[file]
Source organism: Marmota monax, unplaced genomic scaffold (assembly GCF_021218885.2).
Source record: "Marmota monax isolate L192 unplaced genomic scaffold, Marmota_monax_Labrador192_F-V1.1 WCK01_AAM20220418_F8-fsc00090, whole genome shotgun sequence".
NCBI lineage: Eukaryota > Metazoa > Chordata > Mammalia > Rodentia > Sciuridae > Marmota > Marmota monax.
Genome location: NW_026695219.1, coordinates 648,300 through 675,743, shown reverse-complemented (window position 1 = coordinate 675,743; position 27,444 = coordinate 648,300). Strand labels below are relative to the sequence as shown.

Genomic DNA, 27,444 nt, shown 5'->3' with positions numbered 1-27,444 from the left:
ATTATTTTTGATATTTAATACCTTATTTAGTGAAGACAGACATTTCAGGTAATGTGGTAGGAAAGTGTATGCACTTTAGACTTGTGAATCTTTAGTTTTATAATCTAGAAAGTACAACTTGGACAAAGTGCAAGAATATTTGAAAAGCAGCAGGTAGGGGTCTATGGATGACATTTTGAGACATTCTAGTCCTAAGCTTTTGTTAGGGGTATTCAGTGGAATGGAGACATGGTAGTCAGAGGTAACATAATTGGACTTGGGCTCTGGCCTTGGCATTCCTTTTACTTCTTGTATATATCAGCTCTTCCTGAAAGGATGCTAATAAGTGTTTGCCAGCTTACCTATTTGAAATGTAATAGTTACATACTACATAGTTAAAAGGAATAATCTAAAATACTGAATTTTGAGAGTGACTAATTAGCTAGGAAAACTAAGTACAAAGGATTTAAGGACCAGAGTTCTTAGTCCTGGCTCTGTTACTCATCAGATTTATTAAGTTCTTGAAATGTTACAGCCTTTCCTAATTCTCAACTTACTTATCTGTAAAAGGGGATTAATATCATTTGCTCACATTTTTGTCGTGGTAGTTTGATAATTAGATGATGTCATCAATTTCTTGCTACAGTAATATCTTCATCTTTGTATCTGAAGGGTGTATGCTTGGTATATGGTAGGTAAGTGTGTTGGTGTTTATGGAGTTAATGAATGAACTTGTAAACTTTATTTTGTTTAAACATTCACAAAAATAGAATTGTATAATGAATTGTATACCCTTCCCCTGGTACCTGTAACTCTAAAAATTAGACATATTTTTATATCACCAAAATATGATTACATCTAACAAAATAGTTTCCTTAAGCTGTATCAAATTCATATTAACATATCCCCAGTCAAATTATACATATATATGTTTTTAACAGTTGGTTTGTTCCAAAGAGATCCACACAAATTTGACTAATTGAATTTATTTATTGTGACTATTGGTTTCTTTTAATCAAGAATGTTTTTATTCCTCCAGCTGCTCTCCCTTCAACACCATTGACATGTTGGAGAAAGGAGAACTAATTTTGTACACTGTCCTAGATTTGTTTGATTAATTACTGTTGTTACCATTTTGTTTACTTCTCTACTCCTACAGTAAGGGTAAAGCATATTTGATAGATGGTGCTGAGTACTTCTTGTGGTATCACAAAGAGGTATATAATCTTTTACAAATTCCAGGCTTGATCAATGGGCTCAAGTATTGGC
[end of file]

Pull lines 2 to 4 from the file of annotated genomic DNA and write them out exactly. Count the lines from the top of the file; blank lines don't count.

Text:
Source record: "Marmota monax isolate L192 unplaced genomic scaffold, Marmota_monax_Labrador192_F-V1.1 WCK01_AAM20220418_F8-fsc00090, whole genome shotgun sequence".
NCBI lineage: Eukaryota > Metazoa > Chordata > Mammalia > Rodentia > Sciuridae > Marmota > Marmota monax.
Genome location: NW_026695219.1, coordinates 648,300 through 675,743, shown reverse-complemented (window position 1 = coordinate 675,743; position 27,444 = coordinate 648,300). Strand labels below are relative to the sequence as shown.